How does the Montessori math method create such a high level of problem solving in children so young?
The quick answer is that it’s a well-planned curriculum. If you are nerdy like me and want to learn more the developmental approach and what the materials look like that we use for each level, you can check this webpage out. The longer answer is naturally more complicated because there are so many aspects that tie together, from self-correcting materials (so a child knows when they have made a mistake and can go back to correct it, like running out of counters) to learning about order (aka math) in our other materials, like Sensorial and Practical Life, to figuring out “skip” counting with the golden beads (you can have your child practice skip counting on this fun website). Brick by brick, they are building their towards a higher and higher complexity of mental manipulation.
See the picture below of the double digit numbers with beads placed next to them? That smart little cookie has learned that 10 beads on that string of golden beads adds up to ten, so she doesn’t have to count each individual bead anymore! And see the picture of the boy below showing off his impressive work into the thousands? He’s showing his math smarts in multiple ways.
What is MOST important to remember in all this as a Montessori parent?
Your attitude matters. Even if you secretly DESPISE math (hey, I despise shopping, we all have our thing), it’s VITAL that your child not hear you talk about it that way. Your interest also counts. Show them one of the pictures your teachers sent you on Preschool2Me and ask what they are doing. You can also check your child’s progress on Montessori Compass, the software we use to track your child’s development in all subjects. Give the impression that you think math is rad (it likely already is to your child). Think about how important math is down the road, how much math YOU use. From budgeting to paying the bills to skill sets in our jobs, we use math every day. It’s just problem solving, a puzzle if you will, a game. And like an adult Dungeon Master (really, if you have to ask, you don’t want to know), your child will not only be ahead of their peers on day one, they will also associate math in their mind positively, all because they learned math the Montessori way!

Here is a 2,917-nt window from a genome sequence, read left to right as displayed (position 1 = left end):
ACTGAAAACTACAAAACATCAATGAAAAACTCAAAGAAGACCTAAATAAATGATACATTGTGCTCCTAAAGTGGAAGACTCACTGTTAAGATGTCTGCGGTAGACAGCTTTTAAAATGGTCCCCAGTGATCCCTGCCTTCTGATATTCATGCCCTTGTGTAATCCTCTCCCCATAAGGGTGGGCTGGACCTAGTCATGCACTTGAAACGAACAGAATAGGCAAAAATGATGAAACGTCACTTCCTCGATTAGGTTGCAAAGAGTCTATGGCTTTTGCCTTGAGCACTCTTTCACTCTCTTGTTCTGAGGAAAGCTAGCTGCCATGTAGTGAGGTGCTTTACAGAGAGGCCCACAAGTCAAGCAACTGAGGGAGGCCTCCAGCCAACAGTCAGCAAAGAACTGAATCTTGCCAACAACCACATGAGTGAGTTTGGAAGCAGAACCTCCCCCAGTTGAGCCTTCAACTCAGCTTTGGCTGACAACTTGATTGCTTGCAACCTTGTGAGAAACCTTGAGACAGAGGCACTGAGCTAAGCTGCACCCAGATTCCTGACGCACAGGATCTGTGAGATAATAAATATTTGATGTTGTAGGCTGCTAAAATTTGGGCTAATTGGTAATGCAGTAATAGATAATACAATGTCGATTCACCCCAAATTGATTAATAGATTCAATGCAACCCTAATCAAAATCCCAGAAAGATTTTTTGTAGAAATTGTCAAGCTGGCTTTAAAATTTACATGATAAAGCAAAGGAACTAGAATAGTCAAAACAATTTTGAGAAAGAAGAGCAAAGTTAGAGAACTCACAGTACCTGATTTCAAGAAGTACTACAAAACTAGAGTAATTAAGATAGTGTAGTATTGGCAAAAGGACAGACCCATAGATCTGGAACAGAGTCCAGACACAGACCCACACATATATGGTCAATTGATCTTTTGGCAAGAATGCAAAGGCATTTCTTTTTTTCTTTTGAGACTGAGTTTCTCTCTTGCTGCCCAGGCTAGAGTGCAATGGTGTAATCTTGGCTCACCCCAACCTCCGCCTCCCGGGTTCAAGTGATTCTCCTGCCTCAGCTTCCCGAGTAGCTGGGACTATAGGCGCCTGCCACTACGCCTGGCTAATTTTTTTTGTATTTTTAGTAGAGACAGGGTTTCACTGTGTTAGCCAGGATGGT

I have a feeling that if you or your child’s other parent is not pro math, it’s because you/they weren’t a Montessori student or didn’t have inspiring math teachers. Isn’t it nice though that you don’t have to worry about your child not liking math? With our Montessori trained Primary Lead Teachers and vast variety of math materials coupled with your child’s innate curiosity and your interest as their parent, math will never strike fear into your child’s heart like our elders of yesteryear. It’s the gift of giving that pays dividends for decades to come 🙂 .
- Software we use to record progress: https://montessoricompass.com/mathematics
- Videos of math lessons:
- There are two videos, Numbers and Counters and Geometry Cabinet, at https://sunrise-montessori.com/what-is-the-montessori-method/maria-montessori-classroom. Scroll down the page to find them along with our other videos from our long tenured teachers, Ms. Lara and Ms. Jessica.